University axe spells end for Belfast Festival at Queen’s



Could this be the end of the road? Queen’s University calls time on the international arts festival that bears its name


It’s often said we live in a society that knows the price of everything and the value of nothing. Belfast Festival at Queen’s learned that lesson last week when its ‘parent’ pulled its funding.

It remains to be seen whether or not the other key partners – Arts Council, Belfast City Council, British Council, and Tourism Northern Ireland – will walk away too.

The festival can’t easily be kept going. It is not a separate entity; it is a university department.

Queen’s provided the staff, buildings, management systems, and it carried all the legal liabilities. The Festival director has gamely promised to fight on. But robbed of the protective mantle of Queen’s, the festival will die like an infant abandoned on a cold mountainside.

Like it or loathe it – and the festival has its critics – there can be little doubt that in its 50-plus years Belfast Festival at Queen’s has made a major contribution to the cultural life of Northern Ireland.

It has given audiences the chance to experience international artists at first hand. It helped Northern Ireland keep its dignity through the long years of the Troubles. And it changed people’s lives for the better – not only audiences, but the thousands of volunteers who made it work.

Festivals – particularly multi-disciplinary ones – are special because they are one-offs; bringing together a community of artists from different countries, genres and backgrounds to create something unique, never to be repeated.

That’s why audiences love them. They are events – special – and Belfast’s had its special moments.

The festival was important for Belfast, and it gave the university a point of difference. It was worth more to the Queen’s ‘brand’ than the university ever recognised. But Queen’s brought something to the festival too, credibility and a financial cushion other arts organisations would have died for. Whatever the size of the deficit – and the festival was rarely in surplus – there was never a cash flow issue.

In truth, Queen’s University’s direct financial contribution was never that large. The Arts Council, City Council, private sector businesses and box office provided income too. More recently the British Council and Tourism Northern Ireland have weighed in. But the university brought security. Even in today’s austere times, the university has deep pockets. The festival director always had the comfort of knowing that, if all else failed, the university would be the funder of last resort.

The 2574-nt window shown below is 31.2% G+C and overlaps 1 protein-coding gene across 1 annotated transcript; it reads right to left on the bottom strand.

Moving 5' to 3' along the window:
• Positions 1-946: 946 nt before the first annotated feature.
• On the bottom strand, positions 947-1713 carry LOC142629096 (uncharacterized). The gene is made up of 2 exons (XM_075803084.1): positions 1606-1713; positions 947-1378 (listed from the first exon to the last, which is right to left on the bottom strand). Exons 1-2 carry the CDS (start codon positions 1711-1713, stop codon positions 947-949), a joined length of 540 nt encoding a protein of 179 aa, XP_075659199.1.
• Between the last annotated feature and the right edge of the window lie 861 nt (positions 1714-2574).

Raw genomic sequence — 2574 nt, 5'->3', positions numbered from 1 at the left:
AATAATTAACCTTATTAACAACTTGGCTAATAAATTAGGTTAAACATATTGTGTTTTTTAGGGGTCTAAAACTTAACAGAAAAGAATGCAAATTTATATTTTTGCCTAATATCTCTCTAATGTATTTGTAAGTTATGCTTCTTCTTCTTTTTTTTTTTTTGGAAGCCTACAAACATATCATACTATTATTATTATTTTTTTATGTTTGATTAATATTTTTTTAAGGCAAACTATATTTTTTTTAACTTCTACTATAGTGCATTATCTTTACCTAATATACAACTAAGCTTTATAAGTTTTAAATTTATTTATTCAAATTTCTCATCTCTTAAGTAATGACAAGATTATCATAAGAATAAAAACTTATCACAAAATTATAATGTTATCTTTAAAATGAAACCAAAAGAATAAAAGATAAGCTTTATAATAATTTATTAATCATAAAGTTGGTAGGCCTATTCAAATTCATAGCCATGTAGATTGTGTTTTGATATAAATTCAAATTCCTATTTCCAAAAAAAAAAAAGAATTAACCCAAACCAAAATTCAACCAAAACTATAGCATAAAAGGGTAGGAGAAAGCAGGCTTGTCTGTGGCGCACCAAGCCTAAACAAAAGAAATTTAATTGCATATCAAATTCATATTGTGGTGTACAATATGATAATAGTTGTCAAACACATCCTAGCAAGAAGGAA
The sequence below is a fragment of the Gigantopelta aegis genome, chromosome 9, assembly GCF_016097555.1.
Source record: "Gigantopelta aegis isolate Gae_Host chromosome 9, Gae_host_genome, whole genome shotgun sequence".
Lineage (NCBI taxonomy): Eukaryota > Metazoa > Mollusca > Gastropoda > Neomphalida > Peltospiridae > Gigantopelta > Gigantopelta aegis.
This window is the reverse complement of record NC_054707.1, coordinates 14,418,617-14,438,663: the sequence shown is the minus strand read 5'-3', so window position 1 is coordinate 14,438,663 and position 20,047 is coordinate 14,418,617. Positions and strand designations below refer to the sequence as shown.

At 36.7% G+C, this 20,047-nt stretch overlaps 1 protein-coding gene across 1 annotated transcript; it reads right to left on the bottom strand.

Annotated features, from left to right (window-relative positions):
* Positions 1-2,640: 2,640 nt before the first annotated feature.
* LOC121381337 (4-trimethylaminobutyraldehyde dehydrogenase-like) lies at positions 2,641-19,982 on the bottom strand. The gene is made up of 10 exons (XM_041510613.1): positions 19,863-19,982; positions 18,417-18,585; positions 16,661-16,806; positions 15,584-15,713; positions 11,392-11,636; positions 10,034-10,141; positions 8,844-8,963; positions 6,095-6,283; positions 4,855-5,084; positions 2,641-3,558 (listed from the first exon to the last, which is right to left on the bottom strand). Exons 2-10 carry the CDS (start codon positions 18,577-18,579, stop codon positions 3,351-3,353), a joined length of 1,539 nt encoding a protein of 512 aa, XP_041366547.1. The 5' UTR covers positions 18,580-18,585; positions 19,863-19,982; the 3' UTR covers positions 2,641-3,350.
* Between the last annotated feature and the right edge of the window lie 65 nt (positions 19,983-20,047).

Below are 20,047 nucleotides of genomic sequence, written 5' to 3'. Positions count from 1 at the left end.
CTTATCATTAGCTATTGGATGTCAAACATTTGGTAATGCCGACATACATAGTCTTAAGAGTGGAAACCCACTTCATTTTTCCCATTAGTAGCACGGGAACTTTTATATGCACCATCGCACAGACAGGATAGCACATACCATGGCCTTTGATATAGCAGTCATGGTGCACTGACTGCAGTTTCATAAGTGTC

It was this factor that created the greatest anxiety in the university’s corridors of power – there was always the fear that the festival would go belly-up and Queen’s would be left to deal with the consequences. I understand that, with a six-figure hole in the budget for the 2015 event, and no one committing to help, Queen’s felt it had no alternative but to pull the plug.

It has long been the case that none of the other funders was prepared to share the risk – even though they shared the benefits.

Over the years there have been repeated attempts to establish the festival on a sustainable basis. None has succeeded. The most recent independent report, commissioned last year by the festival’s main funders, set out in stark terms the limitations of the current festival and proposed a five-year plan to get it back on its feet.

Critical was the need to shift the burden of funding from public sources to earned income – sponsorship, fundraising, box office, merchandising and so on. In the current climate, that would be a tall order.

It’s tempting to blame Queen’s for the festival’s demise. In a sense, with its decision last week, it’s been caught in the act. But in its defence, the university could justifiably claim the festival has been on life support for years. Turning off the power was more humane than letting it linger on.